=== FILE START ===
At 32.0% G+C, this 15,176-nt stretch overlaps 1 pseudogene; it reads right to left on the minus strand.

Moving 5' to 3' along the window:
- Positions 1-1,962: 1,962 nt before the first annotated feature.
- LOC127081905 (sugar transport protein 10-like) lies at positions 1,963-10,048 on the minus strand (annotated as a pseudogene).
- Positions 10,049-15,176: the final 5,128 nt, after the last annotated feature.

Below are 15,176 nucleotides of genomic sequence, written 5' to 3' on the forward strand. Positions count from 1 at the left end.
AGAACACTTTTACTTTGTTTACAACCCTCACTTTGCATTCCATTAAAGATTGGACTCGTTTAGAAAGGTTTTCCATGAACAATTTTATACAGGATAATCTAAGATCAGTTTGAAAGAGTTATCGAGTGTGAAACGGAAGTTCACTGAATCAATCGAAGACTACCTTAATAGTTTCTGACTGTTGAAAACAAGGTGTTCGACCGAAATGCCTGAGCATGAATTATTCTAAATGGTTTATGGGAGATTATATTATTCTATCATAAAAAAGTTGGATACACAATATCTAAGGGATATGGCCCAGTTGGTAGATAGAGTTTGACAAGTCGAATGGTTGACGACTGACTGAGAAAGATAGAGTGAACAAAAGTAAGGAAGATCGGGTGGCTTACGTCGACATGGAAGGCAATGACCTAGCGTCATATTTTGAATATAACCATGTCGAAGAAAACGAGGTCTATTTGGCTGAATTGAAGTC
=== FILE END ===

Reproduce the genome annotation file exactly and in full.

At 32.0% G+C, this 15,176-nt stretch overlaps 1 pseudogene; it reads right to left on the minus strand.

Moving 5' to 3' along the window:
- Positions 1-1,962: 1,962 nt before the first annotated feature.
- LOC127081905 (sugar transport protein 10-like) lies at positions 1,963-10,048 on the minus strand (annotated as a pseudogene).
- Positions 10,049-15,176: the final 5,128 nt, after the last annotated feature.

Below are 15,176 nucleotides of genomic sequence, written 5' to 3' on the forward strand. Positions count from 1 at the left end.
AGAACACTTTTACTTTGTTTACAACCCTCACTTTGCATTCCATTAAAGATTGGACTCGTTTAGAAAGGTTTTCCATGAACAATTTTATACAGGATAATCTAAGATCAGTTTGAAAGAGTTATCGAGTGTGAAACGGAAGTTCACTGAATCAATCGAAGACTACCTTAATAGTTTCTGACTGTTGAAAACAAGGTGTTCGACCGAAATGCCTGAGCATGAATTATTCTAAATGGTTTATGGGAGATTATATTATTCTATCATAAAAAAGTTGGATACACAATATCTAAGGGATATGGCCCAGTTGGTAGATAGAGTTTGACAAGTCGAATGGTTGACGACTGACTGAGAAAGATAGAGTGAACAAAAGTAAGGAAGATCGGGTGGCTTACGTCGACATGGAAGGCAATGACCTAGCGTCATATTTTGAATATAACCATGTCGAAGAAAACGAGGTCTATTTGGCTGAATTGAAGTC